"She Roars" at PUL
Princeton University alumni were recently invited to Firestone Library to hear stories about women of the oral tradition and to view rare and unique materials in women's history as part of the University's annual "She Roars" conference, which celebrates women at Princeton.
At Cotsen Children's Library on October 4, three Princeton alumnae - Susan Danoff, class of 1975; Joanne Epply-Schmidt, class of 1982; and Tara McGowan, class of 1990 - orally told stories from international folklore about strong, feisty, and imaginative women. The alumnae share a professional background in storytelling and performing. Danoff founded a non-profit organization that brought long-term storytelling programs to about 16,000 low-income and special needs students to support literacy and learning; Epply-Schmidt, an ordained minister, has focused the last 10 years of her ministry primarily engaging incarcerated young people personally and intellectually with storytelling and world folklore as well as performing and teaching storytelling in private and public urban secondary schools; McGowan specializes in Japanese storytelling and visual culture and teaches workshops and storytelling programs in schools, museums, and libraries.
Alumni were additionally invited to explore one of PUL’s treasures in women's history – the Miriam Y. Holden Collection. Miriam Y. Holden, born Miriam Young, amassed one of the country’s greatest private libraries on the history of women. "To reveal women’s part in the making of long history,” she assembled a collection of books, periodicals, manuscripts, clippings, photographs, cartoons, letters, and other materials about women and their achievements. After her death in 1977, her husband, Arthur C. Holden (a 1912 alumnus), donated the collection to Princeton University Library.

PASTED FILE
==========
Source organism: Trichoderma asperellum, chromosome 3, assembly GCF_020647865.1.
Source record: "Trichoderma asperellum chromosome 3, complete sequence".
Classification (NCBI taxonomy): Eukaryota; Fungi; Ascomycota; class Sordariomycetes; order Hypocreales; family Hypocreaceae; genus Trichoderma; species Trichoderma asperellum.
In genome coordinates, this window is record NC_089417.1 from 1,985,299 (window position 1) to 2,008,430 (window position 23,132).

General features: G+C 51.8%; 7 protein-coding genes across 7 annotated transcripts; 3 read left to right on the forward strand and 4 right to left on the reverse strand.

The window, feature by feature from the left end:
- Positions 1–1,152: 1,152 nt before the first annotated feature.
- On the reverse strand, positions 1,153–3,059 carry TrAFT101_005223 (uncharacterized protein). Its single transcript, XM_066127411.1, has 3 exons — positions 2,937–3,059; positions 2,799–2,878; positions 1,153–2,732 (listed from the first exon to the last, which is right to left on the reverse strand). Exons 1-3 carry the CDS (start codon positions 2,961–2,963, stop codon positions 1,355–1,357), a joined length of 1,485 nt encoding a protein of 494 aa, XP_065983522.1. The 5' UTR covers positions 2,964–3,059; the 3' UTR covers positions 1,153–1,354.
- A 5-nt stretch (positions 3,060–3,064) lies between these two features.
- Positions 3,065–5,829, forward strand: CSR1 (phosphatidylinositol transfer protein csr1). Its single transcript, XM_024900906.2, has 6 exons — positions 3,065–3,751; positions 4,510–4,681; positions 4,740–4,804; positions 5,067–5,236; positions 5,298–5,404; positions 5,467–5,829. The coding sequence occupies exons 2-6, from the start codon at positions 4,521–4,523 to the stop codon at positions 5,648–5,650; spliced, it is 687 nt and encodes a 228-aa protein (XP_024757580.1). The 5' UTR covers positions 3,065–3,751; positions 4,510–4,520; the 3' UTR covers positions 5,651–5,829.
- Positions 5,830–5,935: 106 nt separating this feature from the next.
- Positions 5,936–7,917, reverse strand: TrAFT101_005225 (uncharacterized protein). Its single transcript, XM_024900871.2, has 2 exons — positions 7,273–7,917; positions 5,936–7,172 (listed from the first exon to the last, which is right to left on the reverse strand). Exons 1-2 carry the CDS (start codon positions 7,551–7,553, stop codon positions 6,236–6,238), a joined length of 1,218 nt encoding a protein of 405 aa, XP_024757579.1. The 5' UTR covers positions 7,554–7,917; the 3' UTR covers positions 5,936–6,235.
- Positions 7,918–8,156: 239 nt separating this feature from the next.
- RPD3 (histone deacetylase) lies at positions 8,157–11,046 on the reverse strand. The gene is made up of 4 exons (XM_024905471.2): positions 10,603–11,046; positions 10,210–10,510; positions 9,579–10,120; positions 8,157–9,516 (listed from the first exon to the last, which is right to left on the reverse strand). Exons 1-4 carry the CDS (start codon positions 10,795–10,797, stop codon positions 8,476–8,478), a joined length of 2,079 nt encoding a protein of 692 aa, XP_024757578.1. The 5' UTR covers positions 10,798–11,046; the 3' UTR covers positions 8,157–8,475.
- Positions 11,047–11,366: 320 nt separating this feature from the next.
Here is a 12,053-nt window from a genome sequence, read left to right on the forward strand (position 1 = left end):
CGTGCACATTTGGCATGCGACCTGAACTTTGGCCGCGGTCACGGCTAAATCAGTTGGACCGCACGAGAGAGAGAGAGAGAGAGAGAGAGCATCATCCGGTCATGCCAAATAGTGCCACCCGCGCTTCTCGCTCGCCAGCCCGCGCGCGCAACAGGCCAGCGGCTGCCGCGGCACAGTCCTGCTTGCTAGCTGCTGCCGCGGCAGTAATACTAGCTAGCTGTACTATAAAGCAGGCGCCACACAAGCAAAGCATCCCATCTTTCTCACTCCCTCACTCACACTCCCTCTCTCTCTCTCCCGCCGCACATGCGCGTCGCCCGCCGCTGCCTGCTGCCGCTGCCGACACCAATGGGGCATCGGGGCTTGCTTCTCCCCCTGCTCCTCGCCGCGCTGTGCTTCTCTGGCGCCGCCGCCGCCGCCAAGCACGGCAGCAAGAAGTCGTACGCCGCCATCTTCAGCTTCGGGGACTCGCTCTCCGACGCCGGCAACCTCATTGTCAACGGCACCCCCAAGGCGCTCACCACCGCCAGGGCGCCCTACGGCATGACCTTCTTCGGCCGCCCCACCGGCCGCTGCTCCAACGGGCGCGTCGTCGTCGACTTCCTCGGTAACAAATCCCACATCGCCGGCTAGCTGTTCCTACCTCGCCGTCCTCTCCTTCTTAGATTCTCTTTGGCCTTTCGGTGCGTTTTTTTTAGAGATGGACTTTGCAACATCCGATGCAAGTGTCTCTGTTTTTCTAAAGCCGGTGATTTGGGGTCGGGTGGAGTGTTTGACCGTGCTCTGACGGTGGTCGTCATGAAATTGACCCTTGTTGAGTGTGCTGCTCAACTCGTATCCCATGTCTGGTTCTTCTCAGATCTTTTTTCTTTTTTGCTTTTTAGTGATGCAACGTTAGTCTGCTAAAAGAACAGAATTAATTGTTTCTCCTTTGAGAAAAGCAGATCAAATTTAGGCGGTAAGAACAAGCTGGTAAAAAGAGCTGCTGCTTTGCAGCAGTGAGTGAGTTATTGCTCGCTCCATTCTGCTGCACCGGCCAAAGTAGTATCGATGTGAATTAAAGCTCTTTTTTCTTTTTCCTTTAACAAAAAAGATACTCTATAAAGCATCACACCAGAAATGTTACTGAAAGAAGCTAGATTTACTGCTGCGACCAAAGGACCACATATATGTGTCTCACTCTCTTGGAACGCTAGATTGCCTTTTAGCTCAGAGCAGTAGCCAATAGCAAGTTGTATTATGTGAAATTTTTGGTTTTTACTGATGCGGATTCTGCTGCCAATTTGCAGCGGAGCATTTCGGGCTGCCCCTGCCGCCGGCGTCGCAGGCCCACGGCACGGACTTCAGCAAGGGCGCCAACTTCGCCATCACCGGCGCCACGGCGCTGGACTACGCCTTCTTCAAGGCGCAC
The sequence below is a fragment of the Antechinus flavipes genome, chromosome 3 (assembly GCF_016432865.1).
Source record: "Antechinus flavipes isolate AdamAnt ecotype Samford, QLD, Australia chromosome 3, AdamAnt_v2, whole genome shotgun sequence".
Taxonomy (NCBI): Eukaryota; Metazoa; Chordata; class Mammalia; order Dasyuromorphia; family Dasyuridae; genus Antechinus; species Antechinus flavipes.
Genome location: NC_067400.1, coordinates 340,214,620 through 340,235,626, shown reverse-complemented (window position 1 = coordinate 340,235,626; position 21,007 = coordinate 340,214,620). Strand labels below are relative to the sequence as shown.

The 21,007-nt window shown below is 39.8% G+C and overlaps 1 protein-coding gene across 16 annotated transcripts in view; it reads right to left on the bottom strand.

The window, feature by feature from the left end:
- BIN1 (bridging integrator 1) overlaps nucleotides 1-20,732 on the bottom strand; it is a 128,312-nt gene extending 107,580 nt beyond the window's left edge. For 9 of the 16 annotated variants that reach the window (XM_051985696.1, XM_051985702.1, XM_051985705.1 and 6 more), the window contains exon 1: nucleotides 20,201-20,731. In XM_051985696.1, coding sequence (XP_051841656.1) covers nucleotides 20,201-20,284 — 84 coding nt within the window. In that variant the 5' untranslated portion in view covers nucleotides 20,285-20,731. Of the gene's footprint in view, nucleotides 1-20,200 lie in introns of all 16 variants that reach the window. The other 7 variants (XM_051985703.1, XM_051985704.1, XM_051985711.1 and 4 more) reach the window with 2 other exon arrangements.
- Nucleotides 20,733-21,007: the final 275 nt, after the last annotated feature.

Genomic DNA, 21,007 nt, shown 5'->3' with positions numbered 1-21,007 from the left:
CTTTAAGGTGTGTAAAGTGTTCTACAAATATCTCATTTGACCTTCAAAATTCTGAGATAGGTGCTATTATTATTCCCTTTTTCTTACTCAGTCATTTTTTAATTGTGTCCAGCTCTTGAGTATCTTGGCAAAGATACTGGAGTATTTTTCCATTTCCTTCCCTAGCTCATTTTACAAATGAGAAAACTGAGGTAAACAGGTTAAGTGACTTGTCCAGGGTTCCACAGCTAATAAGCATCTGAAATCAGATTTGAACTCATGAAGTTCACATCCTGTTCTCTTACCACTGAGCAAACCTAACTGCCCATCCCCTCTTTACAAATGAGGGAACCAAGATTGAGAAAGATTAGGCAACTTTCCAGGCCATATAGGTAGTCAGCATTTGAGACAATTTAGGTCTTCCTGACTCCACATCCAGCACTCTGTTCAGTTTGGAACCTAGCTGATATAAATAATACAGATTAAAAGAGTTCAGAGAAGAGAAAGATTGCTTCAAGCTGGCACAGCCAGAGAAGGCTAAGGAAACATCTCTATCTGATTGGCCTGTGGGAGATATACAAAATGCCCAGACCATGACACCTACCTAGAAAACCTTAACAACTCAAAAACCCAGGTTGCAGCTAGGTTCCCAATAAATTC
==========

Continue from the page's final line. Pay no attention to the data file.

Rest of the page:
The materials include the original women's rights pamphlets by Susan B. Anthony, Elizabeth Cady Stanton, and Lucy Stone; the records of Neshoba, a New Harmony-like community established by Francis Wright at Neshoba, Tennessee, for Black people in 1837; copies of the Lowell Offering, a magazine of compositions written by girls who worked in the Lowell mills in the 1840's; a 1788 edition of the Vindication of the Rights of Women by Mary Wollenstonecraft; and works by Hroswitha, canoness of the Benedictine Monastery of Gandersheim, Saxony, in the 10th century.
The “She Roars” conference drew more than 3,300 alumni to campus from Thursday, October 4 through Saturday, October 6. The event’s full schedule included more than 90 events and more than 200 presenters.
To learn more about the Miriam Y. Holden Collection, visit the Library Finding Aids.
Written by Princeton University Library staff
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